In a toxic relationship with our wording
Often, people sit across from me in my practice whose problems already come along with a very concrete self-diagnosis. Nervousness before exams turns into an anxiety disorder, and constant lack of concentration can only be an indication of ADHD. And so it spins straight on: the stubborn partner is a narcissist, with whom you find yourself in a toxic relationship a lousy day makes one depressed, daddy-issues and shadow children become the topic.
Is it a panick attack or am I just scared shitless
Psychological terminology has found its way to the kitchen table, into the office, and into social media feeds anyway. As a systemic psychotherapist, I’m pleased that people who previously didn’t dare express what was bothering them mentally are now finding words for it. On the other hand, I ask myself how one can still classify one’s own feelings at all when everyone seems to have everything. Because if we assign ailments to a diagnosis, this relieves us of responsibility. Then a “I don’t want to” becomes a “I can’t”.
In addition, pathologization creates drama and attention. This often creates a unifying: “…I know what you are talking about, I have that too.” But since no two people are alike, even the self-diagnoses described rarely fit together.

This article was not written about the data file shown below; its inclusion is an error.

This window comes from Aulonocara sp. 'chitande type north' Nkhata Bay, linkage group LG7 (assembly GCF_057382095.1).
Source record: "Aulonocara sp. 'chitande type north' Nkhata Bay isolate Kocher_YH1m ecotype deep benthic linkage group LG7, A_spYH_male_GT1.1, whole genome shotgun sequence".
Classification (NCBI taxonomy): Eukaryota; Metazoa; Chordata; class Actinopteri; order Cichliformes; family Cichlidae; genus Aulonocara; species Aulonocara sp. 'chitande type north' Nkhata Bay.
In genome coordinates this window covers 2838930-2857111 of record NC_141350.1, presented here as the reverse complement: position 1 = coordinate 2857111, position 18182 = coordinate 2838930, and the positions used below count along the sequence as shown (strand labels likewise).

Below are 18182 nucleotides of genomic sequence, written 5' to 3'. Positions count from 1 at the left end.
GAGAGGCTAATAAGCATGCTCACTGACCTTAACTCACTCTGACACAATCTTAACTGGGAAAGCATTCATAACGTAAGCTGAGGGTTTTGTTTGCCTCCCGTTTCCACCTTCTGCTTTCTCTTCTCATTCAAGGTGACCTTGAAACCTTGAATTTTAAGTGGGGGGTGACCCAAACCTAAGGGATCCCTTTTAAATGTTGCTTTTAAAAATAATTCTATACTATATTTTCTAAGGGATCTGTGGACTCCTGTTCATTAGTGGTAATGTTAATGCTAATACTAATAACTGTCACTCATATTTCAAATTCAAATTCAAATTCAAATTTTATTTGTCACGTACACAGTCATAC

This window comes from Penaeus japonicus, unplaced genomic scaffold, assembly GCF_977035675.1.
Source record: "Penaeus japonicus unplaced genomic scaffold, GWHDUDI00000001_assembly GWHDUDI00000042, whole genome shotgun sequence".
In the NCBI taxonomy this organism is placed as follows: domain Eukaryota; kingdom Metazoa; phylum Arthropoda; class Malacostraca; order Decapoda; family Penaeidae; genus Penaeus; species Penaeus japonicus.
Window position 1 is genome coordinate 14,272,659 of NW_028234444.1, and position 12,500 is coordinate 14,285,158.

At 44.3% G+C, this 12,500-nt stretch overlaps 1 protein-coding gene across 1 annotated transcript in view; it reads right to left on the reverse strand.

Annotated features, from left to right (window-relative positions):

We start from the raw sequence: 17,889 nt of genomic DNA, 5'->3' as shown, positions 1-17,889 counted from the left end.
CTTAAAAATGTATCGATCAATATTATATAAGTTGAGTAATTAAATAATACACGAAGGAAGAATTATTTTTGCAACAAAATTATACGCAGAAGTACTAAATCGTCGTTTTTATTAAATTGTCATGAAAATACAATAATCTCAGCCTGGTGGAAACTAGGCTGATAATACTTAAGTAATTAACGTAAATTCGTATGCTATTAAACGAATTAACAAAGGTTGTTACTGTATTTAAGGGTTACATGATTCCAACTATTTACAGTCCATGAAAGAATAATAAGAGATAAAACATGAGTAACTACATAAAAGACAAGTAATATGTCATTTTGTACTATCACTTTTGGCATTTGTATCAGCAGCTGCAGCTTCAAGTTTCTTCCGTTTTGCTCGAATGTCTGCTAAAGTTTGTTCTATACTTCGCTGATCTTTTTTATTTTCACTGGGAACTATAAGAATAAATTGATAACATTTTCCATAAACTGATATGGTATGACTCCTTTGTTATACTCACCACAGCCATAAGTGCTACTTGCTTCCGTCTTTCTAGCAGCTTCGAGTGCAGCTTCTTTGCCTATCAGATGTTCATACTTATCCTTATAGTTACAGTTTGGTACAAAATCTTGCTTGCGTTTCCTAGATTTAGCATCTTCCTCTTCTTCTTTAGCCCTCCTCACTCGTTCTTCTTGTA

What worries me is the tendency to assume a clinical picture in every natural emotional phenomenon. With the symptoms that google summarizes so beautifully for it. With its own name. And with countless crazy examples, stories and the right influencer to go with it.
A cheer for deep talk
Being able to admit: “I’m scared” (instead of anxiety disorder), “I feel really panicky” (instead of panic attack), “I can’t concentrate right now” (instead of ADHD), “The situation has overwhelmed me beyond measure” (instead of “I am traumatized“) – also leads to connection and empathy in our fellow human beings. Started this way, we invite our counterparts to engage in real deep talk. And that certainly does us as a society a lot of good!
So – we don’t need eloquent psycho-talk at all, we don’t need phrases. They just give a fancy name to what we feel. But it is more important to talk about what hurts us, what makes us angry or speechless.
A propos toxic relationships: If you fear you might be stuck in one, find some good reading material here: https://www.gottman.com/blog/the-four-horsemen-recognizing-criticism-contempt-defensiveness-and-stonewalling/